While Chicago White Sox manager Ozzie Guillen said on Wednesday that some of his players have quit on him and his coaches, Chicago Cubs manager Mike Quade doesn’t believe he’s seeing any telltale signs of that with his team.
“I don’t know what’s going on on the South Side, Quade said. “I only know what’s going on with this group here. They haven’t [quit] and they didn’t last year either.”
The term “quitting” is thrown around a good deal in sports, however defining how a team has quit seems to be a difficult process.
“Everybody looks at things a little differently,”Quade said. “I suppose if you see a change in a way people are going about their business or approaching things in May or June compared to now, you might know.”
Quade’s team is 7-6 in September, coming off its first winning month of the season in August. Watching Cubs hitters swing at the first pitch or not get deep into counts really doesn’t tell you that much about their effort since they have been one of the least patient teams at the plate all season.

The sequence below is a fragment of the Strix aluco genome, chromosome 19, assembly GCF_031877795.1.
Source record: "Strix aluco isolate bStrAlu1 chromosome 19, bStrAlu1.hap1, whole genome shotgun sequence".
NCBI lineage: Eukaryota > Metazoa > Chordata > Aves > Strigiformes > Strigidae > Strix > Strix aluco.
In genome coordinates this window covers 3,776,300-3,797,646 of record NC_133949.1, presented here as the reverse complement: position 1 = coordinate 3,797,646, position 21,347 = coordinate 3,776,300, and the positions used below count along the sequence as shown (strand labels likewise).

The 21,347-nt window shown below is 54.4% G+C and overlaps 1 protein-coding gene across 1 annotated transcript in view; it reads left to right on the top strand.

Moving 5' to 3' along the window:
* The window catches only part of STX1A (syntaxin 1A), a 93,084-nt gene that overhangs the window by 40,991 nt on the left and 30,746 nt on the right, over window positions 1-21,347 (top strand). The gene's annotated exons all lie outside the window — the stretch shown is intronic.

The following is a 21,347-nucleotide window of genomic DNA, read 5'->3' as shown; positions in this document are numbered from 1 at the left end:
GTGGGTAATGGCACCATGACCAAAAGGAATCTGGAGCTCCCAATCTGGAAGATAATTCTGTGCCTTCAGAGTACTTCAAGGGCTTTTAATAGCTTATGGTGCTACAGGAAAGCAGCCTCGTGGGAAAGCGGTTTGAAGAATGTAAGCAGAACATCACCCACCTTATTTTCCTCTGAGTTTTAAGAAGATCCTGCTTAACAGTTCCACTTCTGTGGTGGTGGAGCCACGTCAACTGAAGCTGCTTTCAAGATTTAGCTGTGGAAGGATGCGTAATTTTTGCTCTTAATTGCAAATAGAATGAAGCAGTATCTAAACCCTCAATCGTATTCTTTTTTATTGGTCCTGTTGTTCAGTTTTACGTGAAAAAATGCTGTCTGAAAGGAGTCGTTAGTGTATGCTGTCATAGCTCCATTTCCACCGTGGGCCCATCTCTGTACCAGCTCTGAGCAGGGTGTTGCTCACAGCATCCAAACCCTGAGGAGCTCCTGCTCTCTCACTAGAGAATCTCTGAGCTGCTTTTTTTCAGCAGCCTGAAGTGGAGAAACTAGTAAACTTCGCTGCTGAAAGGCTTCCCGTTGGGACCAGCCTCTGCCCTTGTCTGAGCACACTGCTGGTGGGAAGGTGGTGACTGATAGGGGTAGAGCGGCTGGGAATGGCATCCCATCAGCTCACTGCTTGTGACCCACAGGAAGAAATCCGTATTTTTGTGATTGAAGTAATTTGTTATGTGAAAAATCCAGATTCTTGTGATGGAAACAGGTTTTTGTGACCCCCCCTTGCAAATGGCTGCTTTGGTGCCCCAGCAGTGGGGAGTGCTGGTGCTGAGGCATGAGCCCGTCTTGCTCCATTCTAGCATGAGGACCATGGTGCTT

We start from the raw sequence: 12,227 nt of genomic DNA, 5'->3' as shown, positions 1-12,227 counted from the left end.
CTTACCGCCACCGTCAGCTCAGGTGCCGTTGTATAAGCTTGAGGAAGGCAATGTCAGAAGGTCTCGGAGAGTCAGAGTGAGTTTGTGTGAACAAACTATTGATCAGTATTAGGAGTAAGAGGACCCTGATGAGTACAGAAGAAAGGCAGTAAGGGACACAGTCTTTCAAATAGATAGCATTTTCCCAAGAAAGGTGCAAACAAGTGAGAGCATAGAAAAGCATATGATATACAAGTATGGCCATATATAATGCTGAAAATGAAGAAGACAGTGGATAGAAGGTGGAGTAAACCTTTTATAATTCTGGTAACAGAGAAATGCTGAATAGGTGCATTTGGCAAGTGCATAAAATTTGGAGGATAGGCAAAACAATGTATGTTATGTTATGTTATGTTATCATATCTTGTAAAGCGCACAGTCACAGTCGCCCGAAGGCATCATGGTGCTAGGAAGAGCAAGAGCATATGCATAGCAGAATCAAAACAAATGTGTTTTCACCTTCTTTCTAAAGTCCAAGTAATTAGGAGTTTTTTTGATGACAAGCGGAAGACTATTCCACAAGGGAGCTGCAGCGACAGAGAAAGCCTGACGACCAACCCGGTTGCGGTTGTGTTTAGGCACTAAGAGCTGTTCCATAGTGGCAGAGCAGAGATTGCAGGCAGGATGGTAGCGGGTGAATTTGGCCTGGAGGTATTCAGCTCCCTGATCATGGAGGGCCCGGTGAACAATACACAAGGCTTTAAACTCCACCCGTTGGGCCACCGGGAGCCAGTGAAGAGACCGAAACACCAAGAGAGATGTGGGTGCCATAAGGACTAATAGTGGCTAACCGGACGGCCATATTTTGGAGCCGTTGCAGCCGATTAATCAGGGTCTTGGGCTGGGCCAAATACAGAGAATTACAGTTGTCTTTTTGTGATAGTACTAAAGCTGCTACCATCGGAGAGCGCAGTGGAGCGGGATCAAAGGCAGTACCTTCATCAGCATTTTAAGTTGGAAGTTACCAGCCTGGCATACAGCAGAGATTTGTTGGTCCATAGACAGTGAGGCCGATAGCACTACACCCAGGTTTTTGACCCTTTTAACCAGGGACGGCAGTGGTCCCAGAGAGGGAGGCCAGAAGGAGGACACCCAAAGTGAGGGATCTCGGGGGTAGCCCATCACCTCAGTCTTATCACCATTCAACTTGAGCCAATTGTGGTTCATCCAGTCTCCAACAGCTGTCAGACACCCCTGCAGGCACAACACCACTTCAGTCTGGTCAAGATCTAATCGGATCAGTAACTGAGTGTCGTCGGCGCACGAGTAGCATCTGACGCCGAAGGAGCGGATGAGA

So how would Quade go about judging whether his players approach the game correctly or not?
“It’s effort,” Quade said. “I watch every day when we hit and take ground balls and the way we go about our business. If I saw any lackadaisical approach, that would concern me,”
Quade heard Guillen’s comments that the Sox quit fighting three days ago, but refused to judge if a team’s giving up could be seen as an indictment on the manager or the coaches.
“I’m not going anywhere near that,” Quade said. “Ozzie has a better feel for his club than anyone else. Whatever he thinks or says is what it is. It’s not my place to judge him. Ozzie’s always worn it on his sleeve. That’s what he does. He’s been more vocal about things than I am. If he’s upset about things, you don’t have to sneak around to know it. However, his passion has made him good at what he does.”